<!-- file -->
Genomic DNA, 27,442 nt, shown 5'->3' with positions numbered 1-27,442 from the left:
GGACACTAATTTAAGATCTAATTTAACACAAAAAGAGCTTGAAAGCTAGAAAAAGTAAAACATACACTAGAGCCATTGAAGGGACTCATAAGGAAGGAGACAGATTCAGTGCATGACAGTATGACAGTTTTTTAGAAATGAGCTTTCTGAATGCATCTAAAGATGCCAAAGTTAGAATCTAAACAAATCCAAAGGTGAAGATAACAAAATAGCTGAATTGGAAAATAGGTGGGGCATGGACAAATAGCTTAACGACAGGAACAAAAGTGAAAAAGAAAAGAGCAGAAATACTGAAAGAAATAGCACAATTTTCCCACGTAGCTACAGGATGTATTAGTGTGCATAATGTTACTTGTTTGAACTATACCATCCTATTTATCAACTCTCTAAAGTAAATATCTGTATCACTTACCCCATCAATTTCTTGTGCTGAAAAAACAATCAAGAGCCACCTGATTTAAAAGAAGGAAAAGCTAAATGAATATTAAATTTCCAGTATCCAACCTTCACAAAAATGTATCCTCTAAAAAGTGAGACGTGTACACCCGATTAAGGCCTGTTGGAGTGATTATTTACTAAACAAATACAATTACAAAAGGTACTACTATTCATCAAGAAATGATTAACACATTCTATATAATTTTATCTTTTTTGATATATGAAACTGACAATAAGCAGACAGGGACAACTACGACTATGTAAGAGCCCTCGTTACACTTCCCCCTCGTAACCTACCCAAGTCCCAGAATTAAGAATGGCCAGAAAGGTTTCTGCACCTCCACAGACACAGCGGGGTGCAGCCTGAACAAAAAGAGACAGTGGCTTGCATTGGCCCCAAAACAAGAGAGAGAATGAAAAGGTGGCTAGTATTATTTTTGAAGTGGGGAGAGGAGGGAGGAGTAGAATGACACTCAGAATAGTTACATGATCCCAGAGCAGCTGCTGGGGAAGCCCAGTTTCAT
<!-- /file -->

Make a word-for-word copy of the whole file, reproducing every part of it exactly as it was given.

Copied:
Genomic DNA, 27,442 nt, shown 5'->3' with positions numbered 1-27,442 from the left:
GGACACTAATTTAAGATCTAATTTAACACAAAAAGAGCTTGAAAGCTAGAAAAAGTAAAACATACACTAGAGCCATTGAAGGGACTCATAAGGAAGGAGACAGATTCAGTGCATGACAGTATGACAGTTTTTTAGAAATGAGCTTTCTGAATGCATCTAAAGATGCCAAAGTTAGAATCTAAACAAATCCAAAGGTGAAGATAACAAAATAGCTGAATTGGAAAATAGGTGGGGCATGGACAAATAGCTTAACGACAGGAACAAAAGTGAAAAAGAAAAGAGCAGAAATACTGAAAGAAATAGCACAATTTTCCCACGTAGCTACAGGATGTATTAGTGTGCATAATGTTACTTGTTTGAACTATACCATCCTATTTATCAACTCTCTAAAGTAAATATCTGTATCACTTACCCCATCAATTTCTTGTGCTGAAAAAACAATCAAGAGCCACCTGATTTAAAAGAAGGAAAAGCTAAATGAATATTAAATTTCCAGTATCCAACCTTCACAAAAATGTATCCTCTAAAAAGTGAGACGTGTACACCCGATTAAGGCCTGTTGGAGTGATTATTTACTAAACAAATACAATTACAAAAGGTACTACTATTCATCAAGAAATGATTAACACATTCTATATAATTTTATCTTTTTTGATATATGAAACTGACAATAAGCAGACAGGGACAACTACGACTATGTAAGAGCCCTCGTTACACTTCCCCCTCGTAACCTACCCAAGTCCCAGAATTAAGAATGGCCAGAAAGGTTTCTGCACCTCCACAGACACAGCGGGGTGCAGCCTGAACAAAAAGAGACAGTGGCTTGCATTGGCCCCAAAACAAGAGAGAGAATGAAAAGGTGGCTAGTATTATTTTTGAAGTGGGGAGAGGAGGGAGGAGTAGAATGACACTCAGAATAGTTACATGATCCCAGAGCAGCTGCTGGGGAAGCCCAGTTTCAT